The U.S. economy was sent into a tailspin over the weekend as Star War: The Force Awakens soaked up every last dollar of available cash and credit in the country, thanks to millions of rabid fans racing to see the movie again and again.
Signs of problems first arose Thursday as several regional banks announced their currency reserves had run dry. But the full scale of the problem didn’t become apparent until Friday morning when literally every last stock in the Dow and S&P 500 were sold in a mad dash to free up capital to buy tickets for weekend showings.
In response to the crisis Monday, the Treasury Department approved an emergency measure that authorized nearly a trillion dollars of quantitative easing to inject fresh cash into the suddenly moribund economic system. But as of Tuesday morning, 93% of that infusion has been spent on Star Wars showings that are now sold out on every available screen and show time until well into the 2030’s.
Much of the rest of the world woke up to a similar reality as the crisis spread across borders, toppling both markets and governments with a speed and efficiency not seen since the Great Depression. Only China, where the film doesn’t open until January 9th, remains a relative island of stability. But the Communist government anticipates that the later premier is only delaying the inevitable.
Meanwhile at the one place that isn’t struggling with cash flow problems, Walt Disney Corporation, panicked managers have been handing out multi-million dollar Christmas bonuses to all employees with express instructions to go out and spend the money on something, anything to get the economy moving again. But even this desperate plan has been met with unexpected problems.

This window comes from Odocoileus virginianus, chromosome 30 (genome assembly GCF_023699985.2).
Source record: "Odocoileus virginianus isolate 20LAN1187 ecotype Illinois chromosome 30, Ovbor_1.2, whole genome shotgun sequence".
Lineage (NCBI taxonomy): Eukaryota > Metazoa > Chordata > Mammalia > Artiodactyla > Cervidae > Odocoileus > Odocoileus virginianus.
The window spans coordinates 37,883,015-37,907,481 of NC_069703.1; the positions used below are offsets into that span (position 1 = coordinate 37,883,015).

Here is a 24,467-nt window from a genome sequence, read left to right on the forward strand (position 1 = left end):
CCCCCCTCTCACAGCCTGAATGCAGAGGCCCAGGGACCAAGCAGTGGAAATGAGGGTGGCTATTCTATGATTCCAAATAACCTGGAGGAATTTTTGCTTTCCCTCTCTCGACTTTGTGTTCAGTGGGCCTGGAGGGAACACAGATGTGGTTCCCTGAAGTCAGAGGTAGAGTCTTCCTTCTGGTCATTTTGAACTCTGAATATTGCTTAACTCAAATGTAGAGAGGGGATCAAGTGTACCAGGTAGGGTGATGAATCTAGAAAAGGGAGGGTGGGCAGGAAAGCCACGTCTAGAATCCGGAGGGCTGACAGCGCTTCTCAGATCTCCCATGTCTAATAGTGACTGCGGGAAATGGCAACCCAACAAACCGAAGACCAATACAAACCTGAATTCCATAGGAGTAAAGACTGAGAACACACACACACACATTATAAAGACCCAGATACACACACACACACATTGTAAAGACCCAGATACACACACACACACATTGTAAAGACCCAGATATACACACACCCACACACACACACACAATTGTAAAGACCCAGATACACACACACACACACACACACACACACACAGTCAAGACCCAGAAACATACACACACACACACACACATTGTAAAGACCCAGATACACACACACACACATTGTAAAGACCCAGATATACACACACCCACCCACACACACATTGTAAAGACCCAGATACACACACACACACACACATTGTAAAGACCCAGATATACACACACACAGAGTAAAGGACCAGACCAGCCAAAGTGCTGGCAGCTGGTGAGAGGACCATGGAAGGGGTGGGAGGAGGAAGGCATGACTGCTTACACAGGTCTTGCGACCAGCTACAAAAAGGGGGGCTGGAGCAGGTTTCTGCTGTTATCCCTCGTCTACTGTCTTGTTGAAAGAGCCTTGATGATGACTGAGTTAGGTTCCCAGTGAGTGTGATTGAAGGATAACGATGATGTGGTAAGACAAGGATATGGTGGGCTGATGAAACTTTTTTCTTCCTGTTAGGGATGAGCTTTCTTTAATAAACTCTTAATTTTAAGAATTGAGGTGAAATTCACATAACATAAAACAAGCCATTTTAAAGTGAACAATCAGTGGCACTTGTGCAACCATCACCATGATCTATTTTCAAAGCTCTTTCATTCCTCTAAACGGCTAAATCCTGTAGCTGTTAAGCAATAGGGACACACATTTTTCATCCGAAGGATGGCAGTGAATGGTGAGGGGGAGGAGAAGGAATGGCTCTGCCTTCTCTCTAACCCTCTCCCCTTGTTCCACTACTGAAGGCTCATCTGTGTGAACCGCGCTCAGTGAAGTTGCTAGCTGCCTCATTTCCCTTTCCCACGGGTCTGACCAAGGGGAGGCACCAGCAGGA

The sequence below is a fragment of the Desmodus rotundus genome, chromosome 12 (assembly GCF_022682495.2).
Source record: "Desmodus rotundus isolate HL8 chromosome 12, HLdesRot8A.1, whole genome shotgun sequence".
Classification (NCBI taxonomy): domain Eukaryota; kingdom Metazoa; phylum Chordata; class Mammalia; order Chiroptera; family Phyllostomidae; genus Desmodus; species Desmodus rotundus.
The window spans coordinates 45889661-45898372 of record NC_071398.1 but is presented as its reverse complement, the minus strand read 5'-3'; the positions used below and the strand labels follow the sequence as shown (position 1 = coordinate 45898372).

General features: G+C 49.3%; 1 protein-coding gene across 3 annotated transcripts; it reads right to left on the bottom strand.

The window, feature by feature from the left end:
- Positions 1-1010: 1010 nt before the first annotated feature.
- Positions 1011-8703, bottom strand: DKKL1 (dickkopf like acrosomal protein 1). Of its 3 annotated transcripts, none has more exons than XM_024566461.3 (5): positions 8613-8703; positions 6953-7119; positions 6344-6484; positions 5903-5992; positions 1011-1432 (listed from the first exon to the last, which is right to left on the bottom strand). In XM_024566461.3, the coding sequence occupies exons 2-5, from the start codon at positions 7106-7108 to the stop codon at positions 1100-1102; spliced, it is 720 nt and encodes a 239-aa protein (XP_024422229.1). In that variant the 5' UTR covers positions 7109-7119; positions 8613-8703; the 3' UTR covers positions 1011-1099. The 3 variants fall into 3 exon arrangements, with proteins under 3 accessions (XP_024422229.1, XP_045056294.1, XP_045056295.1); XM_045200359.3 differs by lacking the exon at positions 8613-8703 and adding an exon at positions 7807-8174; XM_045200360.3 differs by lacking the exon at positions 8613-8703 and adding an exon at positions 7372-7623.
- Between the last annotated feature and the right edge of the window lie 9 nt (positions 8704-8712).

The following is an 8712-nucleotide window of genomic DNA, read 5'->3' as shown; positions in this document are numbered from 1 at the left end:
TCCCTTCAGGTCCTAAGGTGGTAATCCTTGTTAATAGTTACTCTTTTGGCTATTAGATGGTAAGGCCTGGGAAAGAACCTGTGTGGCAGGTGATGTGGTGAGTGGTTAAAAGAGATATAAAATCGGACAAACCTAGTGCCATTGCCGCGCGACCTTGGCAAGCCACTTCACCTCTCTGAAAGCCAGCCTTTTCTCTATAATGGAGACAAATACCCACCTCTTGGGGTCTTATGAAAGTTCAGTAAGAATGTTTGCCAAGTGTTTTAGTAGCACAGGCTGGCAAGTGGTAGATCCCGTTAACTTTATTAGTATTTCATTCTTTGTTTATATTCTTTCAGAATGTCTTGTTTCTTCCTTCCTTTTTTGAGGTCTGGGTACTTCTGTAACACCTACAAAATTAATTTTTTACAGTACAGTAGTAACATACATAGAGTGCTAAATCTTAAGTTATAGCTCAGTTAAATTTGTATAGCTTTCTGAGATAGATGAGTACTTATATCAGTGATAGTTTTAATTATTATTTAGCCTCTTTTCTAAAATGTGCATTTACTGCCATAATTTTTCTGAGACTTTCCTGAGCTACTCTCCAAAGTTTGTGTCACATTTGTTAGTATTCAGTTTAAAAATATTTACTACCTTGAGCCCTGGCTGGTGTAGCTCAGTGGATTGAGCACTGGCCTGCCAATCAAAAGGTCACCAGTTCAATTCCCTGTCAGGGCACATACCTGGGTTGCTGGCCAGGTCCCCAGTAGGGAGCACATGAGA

“It’s the tie-in marketing,” Bob Iger , CEO of Disney said in a phone interview. “We achieved 100% market saturation for the first time in history. There is literally nothing available for people to buy that isn’t Star Wars branded in some way. Fuck, I couldn’t even buy a bag of oranges today without BB-8 plastered all over them. The money’s coming back in here just as fast as it’s being spent. It’s a revolving door!”
Already, several major American cities have fallen back to a system of trade and barter to keep goods and services moving during the crisis. What little available cash is still in circulation has been termed “Republic Credits,” and has experienced explosive deflation, with each credit trading for between five and seven thousand dollars in pre-crisis value. Second only to credits in worth are original, in box Star Wars action figures, and any merchandizing featuring Rey, the female, force-sensitive hero of the new movie which Hasbro inexplicably failed to stock store shelves with during the holiday rush.
“The Star Wars legend has grown into the very evil empire our childhood heroes had rose up to defeat,” Bob Iger said. “May the Force forgive us.”